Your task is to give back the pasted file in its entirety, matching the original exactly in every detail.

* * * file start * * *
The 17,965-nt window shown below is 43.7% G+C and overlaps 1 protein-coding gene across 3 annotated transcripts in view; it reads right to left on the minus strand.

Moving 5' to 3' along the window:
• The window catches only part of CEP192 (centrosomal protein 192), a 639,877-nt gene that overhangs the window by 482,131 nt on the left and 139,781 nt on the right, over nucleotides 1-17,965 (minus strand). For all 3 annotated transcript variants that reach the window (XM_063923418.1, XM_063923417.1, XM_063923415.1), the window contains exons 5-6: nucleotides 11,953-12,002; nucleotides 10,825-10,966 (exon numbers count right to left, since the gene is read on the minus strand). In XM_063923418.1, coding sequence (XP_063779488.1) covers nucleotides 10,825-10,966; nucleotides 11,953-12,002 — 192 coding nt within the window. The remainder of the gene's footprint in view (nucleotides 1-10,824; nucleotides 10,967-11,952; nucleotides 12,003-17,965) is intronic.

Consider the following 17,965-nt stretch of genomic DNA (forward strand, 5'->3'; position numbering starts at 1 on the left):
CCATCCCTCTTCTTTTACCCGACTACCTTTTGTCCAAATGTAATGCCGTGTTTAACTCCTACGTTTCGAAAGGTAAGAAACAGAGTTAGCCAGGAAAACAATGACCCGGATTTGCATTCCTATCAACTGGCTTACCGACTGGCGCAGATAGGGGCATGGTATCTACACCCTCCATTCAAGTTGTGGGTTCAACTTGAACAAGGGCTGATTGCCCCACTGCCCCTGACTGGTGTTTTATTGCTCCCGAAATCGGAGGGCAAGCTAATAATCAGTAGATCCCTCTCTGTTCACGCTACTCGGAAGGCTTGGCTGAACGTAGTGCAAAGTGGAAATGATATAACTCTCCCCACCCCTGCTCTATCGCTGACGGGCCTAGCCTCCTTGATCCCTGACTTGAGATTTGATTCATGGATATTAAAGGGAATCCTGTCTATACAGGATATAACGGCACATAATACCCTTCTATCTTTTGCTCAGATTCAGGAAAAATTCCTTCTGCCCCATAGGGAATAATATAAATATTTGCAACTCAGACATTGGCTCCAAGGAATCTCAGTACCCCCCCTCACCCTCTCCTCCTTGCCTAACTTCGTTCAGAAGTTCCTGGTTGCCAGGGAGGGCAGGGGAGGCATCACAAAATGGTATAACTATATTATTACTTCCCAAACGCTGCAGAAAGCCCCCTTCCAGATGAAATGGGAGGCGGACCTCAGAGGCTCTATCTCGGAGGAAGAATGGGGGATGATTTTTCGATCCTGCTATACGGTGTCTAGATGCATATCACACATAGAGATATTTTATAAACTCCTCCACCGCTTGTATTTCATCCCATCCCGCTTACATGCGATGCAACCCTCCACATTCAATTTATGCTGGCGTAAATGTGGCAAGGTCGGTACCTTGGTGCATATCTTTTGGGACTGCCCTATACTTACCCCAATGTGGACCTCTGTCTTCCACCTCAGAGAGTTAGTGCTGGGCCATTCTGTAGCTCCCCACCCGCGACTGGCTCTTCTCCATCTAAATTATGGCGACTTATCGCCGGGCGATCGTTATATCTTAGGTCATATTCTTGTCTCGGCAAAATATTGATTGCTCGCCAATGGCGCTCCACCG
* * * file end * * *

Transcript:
The 17,965-nt window shown below is 43.7% G+C and overlaps 1 protein-coding gene across 3 annotated transcripts in view; it reads right to left on the minus strand.

Moving 5' to 3' along the window:
• The window catches only part of CEP192 (centrosomal protein 192), a 639,877-nt gene that overhangs the window by 482,131 nt on the left and 139,781 nt on the right, over nucleotides 1-17,965 (minus strand). For all 3 annotated transcript variants that reach the window (XM_063923418.1, XM_063923417.1, XM_063923415.1), the window contains exons 5-6: nucleotides 11,953-12,002; nucleotides 10,825-10,966 (exon numbers count right to left, since the gene is read on the minus strand). In XM_063923418.1, coding sequence (XP_063779488.1) covers nucleotides 10,825-10,966; nucleotides 11,953-12,002 — 192 coding nt within the window. The remainder of the gene's footprint in view (nucleotides 1-10,824; nucleotides 10,967-11,952; nucleotides 12,003-17,965) is intronic.

Consider the following 17,965-nt stretch of genomic DNA (forward strand, 5'->3'; position numbering starts at 1 on the left):
CCATCCCTCTTCTTTTACCCGACTACCTTTTGTCCAAATGTAATGCCGTGTTTAACTCCTACGTTTCGAAAGGTAAGAAACAGAGTTAGCCAGGAAAACAATGACCCGGATTTGCATTCCTATCAACTGGCTTACCGACTGGCGCAGATAGGGGCATGGTATCTACACCCTCCATTCAAGTTGTGGGTTCAACTTGAACAAGGGCTGATTGCCCCACTGCCCCTGACTGGTGTTTTATTGCTCCCGAAATCGGAGGGCAAGCTAATAATCAGTAGATCCCTCTCTGTTCACGCTACTCGGAAGGCTTGGCTGAACGTAGTGCAAAGTGGAAATGATATAACTCTCCCCACCCCTGCTCTATCGCTGACGGGCCTAGCCTCCTTGATCCCTGACTTGAGATTTGATTCATGGATATTAAAGGGAATCCTGTCTATACAGGATATAACGGCACATAATACCCTTCTATCTTTTGCTCAGATTCAGGAAAAATTCCTTCTGCCCCATAGGGAATAATATAAATATTTGCAACTCAGACATTGGCTCCAAGGAATCTCAGTACCCCCCCTCACCCTCTCCTCCTTGCCTAACTTCGTTCAGAAGTTCCTGGTTGCCAGGGAGGGCAGGGGAGGCATCACAAAATGGTATAACTATATTATTACTTCCCAAACGCTGCAGAAAGCCCCCTTCCAGATGAAATGGGAGGCGGACCTCAGAGGCTCTATCTCGGAGGAAGAATGGGGGATGATTTTTCGATCCTGCTATACGGTGTCTAGATGCATATCACACATAGAGATATTTTATAAACTCCTCCACCGCTTGTATTTCATCCCATCCCGCTTACATGCGATGCAACCCTCCACATTCAATTTATGCTGGCGTAAATGTGGCAAGGTCGGTACCTTGGTGCATATCTTTTGGGACTGCCCTATACTTACCCCAATGTGGACCTCTGTCTTCCACCTCAGAGAGTTAGTGCTGGGCCATTCTGTAGCTCCCCACCCGCGACTGGCTCTTCTCCATCTAAATTATGGCGACTTATCGCCGGGCGATCGTTATATCTTAGGTCATATTCTTGTCTCGGCAAAATATTGATTGCTCGCCAATGGCGCTCCACCG